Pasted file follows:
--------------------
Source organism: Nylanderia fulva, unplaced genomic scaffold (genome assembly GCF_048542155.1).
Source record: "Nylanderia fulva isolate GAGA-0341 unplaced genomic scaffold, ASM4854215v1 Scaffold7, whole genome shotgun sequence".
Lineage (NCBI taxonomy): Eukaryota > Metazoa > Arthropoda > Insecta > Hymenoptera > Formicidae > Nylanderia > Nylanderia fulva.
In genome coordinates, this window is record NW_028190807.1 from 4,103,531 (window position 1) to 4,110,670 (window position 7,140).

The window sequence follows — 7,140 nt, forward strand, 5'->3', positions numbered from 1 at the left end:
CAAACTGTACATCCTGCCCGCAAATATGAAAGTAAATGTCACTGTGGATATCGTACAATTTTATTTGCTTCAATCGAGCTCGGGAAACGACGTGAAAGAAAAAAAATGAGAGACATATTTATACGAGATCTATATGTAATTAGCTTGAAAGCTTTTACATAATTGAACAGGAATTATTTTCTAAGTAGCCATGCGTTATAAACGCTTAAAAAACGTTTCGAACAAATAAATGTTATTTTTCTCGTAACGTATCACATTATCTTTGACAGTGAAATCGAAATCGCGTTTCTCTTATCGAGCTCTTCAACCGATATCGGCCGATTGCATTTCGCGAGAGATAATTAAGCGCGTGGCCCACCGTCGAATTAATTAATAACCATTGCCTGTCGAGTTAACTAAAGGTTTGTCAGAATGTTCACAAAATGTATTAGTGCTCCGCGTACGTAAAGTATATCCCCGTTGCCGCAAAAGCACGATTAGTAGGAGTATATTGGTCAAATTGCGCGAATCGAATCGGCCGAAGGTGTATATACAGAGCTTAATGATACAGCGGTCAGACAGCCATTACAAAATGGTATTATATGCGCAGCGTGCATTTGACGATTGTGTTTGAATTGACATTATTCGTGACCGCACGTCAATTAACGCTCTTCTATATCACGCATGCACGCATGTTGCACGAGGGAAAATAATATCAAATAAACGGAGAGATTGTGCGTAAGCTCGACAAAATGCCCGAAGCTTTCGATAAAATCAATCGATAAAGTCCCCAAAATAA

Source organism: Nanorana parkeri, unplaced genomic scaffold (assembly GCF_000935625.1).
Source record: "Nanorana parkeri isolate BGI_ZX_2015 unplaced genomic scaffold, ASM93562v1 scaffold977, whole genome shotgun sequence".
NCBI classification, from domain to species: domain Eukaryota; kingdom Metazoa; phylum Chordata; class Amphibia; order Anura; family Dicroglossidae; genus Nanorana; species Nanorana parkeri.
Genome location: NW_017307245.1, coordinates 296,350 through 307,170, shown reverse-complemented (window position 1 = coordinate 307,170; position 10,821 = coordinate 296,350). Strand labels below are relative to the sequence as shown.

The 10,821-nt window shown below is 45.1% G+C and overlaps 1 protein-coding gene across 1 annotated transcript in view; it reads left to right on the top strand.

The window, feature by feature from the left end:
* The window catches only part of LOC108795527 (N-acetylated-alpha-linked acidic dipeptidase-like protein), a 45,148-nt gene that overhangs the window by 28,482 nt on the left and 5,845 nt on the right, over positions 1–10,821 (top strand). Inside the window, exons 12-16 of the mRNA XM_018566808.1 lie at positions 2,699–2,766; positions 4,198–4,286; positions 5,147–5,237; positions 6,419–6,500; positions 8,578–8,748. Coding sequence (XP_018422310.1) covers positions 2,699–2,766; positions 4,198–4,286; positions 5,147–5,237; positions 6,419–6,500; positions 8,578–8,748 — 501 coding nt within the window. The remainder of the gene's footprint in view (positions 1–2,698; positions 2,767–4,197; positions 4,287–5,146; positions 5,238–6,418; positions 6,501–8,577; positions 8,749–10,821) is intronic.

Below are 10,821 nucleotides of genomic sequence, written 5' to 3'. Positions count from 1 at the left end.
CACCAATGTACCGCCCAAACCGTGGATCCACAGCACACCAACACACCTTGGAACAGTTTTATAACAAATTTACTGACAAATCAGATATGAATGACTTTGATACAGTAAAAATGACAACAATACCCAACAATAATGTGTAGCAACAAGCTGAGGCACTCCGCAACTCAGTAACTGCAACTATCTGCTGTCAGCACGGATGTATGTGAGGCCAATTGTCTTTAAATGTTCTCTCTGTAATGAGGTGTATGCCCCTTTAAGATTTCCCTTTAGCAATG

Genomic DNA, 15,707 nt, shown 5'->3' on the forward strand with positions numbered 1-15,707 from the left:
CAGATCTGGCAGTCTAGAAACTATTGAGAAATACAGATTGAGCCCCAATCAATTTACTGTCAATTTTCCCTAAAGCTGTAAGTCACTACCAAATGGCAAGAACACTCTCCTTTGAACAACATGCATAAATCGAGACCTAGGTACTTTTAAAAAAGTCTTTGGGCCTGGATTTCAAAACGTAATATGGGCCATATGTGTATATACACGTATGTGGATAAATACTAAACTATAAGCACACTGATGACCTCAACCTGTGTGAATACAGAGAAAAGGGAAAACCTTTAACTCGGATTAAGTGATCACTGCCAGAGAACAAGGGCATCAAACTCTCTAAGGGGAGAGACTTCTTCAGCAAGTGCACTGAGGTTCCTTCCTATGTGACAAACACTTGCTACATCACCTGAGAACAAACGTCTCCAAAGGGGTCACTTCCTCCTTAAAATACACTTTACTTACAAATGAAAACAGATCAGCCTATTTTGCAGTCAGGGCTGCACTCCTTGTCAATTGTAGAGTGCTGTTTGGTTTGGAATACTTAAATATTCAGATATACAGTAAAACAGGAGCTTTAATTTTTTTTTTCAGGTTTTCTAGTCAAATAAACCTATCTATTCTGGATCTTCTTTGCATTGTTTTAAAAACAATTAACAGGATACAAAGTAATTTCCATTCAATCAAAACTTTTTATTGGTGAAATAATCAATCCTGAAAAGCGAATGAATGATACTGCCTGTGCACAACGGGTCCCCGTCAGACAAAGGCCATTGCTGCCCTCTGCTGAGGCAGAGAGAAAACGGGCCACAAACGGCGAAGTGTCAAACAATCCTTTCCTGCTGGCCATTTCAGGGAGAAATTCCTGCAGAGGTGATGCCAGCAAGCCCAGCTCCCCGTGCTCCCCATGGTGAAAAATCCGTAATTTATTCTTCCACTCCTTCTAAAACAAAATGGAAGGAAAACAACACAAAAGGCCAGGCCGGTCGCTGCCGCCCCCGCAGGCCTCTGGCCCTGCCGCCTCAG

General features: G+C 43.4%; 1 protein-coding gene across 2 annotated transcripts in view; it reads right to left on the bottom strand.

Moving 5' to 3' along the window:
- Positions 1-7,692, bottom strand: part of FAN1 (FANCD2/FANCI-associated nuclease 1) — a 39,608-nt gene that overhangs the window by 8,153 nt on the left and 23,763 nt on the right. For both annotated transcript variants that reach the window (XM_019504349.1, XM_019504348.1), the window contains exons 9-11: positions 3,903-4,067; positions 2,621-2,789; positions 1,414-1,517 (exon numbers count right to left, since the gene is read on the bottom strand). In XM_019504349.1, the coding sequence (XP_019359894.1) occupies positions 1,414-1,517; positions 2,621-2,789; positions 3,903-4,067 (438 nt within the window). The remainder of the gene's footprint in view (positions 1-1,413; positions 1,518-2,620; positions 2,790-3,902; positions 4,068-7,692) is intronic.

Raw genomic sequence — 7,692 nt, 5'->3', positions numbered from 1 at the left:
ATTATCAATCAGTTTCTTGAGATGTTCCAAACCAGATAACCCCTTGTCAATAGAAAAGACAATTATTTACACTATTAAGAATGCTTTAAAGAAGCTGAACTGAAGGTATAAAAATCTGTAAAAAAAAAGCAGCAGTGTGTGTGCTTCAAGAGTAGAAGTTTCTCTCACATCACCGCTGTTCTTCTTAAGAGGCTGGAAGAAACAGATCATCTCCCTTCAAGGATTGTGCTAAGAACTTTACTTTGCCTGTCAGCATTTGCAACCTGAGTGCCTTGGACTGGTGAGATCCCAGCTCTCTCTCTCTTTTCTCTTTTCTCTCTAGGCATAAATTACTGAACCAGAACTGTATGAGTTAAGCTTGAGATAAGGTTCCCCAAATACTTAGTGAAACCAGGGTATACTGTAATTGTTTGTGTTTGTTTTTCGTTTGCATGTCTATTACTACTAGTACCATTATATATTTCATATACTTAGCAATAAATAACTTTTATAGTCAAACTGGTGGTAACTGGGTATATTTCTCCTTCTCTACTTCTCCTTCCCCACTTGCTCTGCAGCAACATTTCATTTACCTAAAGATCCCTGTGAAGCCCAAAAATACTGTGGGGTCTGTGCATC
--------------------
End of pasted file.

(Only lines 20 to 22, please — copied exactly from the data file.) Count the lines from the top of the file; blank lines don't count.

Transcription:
- Positions 1-7,692, bottom strand: part of FAN1 (FANCD2/FANCI-associated nuclease 1) — a 39,608-nt gene that overhangs the window by 8,153 nt on the left and 23,763 nt on the right. For both annotated transcript variants that reach the window (XM_019504349.1, XM_019504348.1), the window contains exons 9-11: positions 3,903-4,067; positions 2,621-2,789; positions 1,414-1,517 (exon numbers count right to left, since the gene is read on the bottom strand). In XM_019504349.1, the coding sequence (XP_019359894.1) occupies positions 1,414-1,517; positions 2,621-2,789; positions 3,903-4,067 (438 nt within the window). The remainder of the gene's footprint in view (positions 1-1,413; positions 1,518-2,620; positions 2,790-3,902; positions 4,068-7,692) is intronic.

Raw genomic sequence — 7,692 nt, 5'->3', positions numbered from 1 at the left:
ATTATCAATCAGTTTCTTGAGATGTTCCAAACCAGATAACCCCTTGTCAATAGAAAAGACAATTATTTACACTATTAAGAATGCTTTAAAGAAGCTGAACTGAAGGTATAAAAATCTGTAAAAAAAAAGCAGCAGTGTGTGTGCTTCAAGAGTAGAAGTTTCTCTCACATCACCGCTGTTCTTCTTAAGAGGCTGGAAGAAACAGATCATCTCCCTTCAAGGATTGTGCTAAGAACTTTACTTTGCCTGTCAGCATTTGCAACCTGAGTGCCTTGGACTGGTGAGATCCCAGCTCTCTCTCTCTTTTCTCTTTTCTCTCTAGGCATAAATTACTGAACCAGAACTGTATGAGTTAAGCTTGAGATAAGGTTCCCCAAATACTTAGTGAAACCAGGGTATACTGTAATTGTTTGTGTTTGTTTTTCGTTTGCATGTCTATTACTACTAGTACCATTATATATTTCATATACTTAGCAATAAATAACTTTTATAGTCAAACTGGTGGTAACTGGGTATATTTCTCCTTCTCTACTTCTCCTTCCCCACTTGCTCTGCAGCAACATTTCATTTACCTAAAGATCCCTGTGAAGCCCAAAAATACTGTGGGGTCTGTGCATC